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Biotech Foods Continue to Produce Mixed Feelings in US

Safety is a concern of many, but opinion researchers also find the public not well informed on the subject. Transcript of radio broadcast:

This is the VOA Special English Agriculture Report.

Americans are still split in their opinions about genetically engineered foods. The finding is from one thousand adults questioned for the Pew Initiative on Food and Biotechnology. This is a project of the University of Richmond in Virginia supported by the Pew Charitable Trusts.

Thirty-four percent said they believed genetically modified foods are safe. Twenty-nine percent thought they are unsafe.

Support increased when people were told that most processed foods contain at least small amounts of genetically engineered organisms.

After that, forty-five percent thought the foods were safe. But twenty-nine percent still believed they were unsafe.

Only twenty-one percent said that five years ago when the project first measured public understanding and support for biotechnologies.

Genetically engineered soybeans, corn and cotton have been available to American farmers for ten years. Much of the corn and soy is fed to animals. But many foods contain genetically modified soy lecithin, corn syrup and other products.

Supporters say these foods are safe. They say genetic engineering improves crops. These versions are often designed to resist damage from insects or agricultural chemicals.

But the Pew Initiative says public understanding of biotech foods remains low. Sixty percent said they believed they had never eaten them.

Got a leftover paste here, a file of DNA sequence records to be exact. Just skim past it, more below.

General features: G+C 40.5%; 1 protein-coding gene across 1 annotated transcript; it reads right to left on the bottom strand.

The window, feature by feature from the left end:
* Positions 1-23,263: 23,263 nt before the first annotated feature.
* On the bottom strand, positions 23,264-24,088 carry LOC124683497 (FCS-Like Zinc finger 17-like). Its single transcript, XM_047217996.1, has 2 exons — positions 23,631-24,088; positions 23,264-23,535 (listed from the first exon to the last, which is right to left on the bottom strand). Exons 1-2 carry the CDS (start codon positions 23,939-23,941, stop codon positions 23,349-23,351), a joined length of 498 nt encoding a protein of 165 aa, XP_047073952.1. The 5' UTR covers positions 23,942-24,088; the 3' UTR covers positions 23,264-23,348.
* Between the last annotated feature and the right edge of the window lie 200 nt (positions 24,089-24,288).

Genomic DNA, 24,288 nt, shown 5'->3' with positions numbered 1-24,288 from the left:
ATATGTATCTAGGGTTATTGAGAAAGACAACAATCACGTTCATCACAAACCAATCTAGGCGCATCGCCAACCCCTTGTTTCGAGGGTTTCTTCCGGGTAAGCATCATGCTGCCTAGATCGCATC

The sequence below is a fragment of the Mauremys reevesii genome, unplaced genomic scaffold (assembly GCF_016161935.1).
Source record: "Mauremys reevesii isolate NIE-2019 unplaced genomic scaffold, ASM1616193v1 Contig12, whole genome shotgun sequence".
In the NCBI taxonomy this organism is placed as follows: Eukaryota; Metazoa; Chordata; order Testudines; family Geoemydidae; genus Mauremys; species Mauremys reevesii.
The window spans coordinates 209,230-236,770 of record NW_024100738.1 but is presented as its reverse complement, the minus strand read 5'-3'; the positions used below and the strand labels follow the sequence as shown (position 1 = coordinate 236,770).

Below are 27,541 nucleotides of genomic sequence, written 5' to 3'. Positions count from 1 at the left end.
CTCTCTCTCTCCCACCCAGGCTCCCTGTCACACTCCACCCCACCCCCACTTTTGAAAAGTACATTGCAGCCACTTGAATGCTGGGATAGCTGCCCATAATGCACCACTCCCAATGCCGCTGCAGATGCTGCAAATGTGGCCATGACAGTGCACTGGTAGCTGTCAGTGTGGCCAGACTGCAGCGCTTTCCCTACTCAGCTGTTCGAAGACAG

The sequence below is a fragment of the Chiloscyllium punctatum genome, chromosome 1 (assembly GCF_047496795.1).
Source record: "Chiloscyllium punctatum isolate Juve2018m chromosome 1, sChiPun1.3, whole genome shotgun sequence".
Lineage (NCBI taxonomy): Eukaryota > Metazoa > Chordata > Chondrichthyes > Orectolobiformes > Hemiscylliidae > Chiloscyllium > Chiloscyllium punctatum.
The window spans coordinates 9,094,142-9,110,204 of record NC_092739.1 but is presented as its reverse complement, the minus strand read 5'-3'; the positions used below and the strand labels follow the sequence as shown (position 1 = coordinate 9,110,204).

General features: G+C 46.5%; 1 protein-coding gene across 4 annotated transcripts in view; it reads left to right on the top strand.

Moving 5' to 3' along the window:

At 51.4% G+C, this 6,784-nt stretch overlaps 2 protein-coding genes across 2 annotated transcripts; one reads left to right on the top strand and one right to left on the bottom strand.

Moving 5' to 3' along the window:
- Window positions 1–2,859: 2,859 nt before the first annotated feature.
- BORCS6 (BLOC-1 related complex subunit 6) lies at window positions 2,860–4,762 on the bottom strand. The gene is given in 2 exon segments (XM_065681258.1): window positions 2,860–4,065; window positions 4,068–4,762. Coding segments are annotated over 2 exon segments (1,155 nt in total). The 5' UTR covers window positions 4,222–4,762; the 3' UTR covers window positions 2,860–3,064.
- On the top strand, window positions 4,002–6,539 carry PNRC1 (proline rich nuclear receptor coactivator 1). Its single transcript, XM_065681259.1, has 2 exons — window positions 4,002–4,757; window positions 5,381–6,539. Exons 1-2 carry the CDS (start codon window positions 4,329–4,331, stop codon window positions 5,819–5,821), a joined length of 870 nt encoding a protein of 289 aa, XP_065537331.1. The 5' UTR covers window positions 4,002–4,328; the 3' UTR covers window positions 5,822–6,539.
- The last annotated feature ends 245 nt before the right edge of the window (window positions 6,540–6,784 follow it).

The Food and Drug Administration does not require companies to identify biotech foods to the public. Forty-three percent of the people said they would feel better if the F.D.A. had more rules. Now, the agency only asks companies to consult with it about biotech foods they want to market.

Some companies market products as being free of genetically modified organisms.

This year the Pew research added questions about animal cloning. Only twenty-seven percent of those who said they had heard of it expressed comfort with the idea. Sixty-one percent said they were uncomfortable with it.

The F.D.A. says it is moving closer to permitting the sale of milk and meat from animals that are genetic copies of other animals. For now, companies are being asked to cooperate with the agency and not market such products.

Thirty-seven percent of the people said family and friends were their most trusted sources of information about biotech foods. Farmers were second, then scientists. Five years ago, the top answer was the F.D.A. Now it is fourth.

And that's the VOA Special English Agriculture Report, written by Jerilyn Watson. I'm Steve Ember.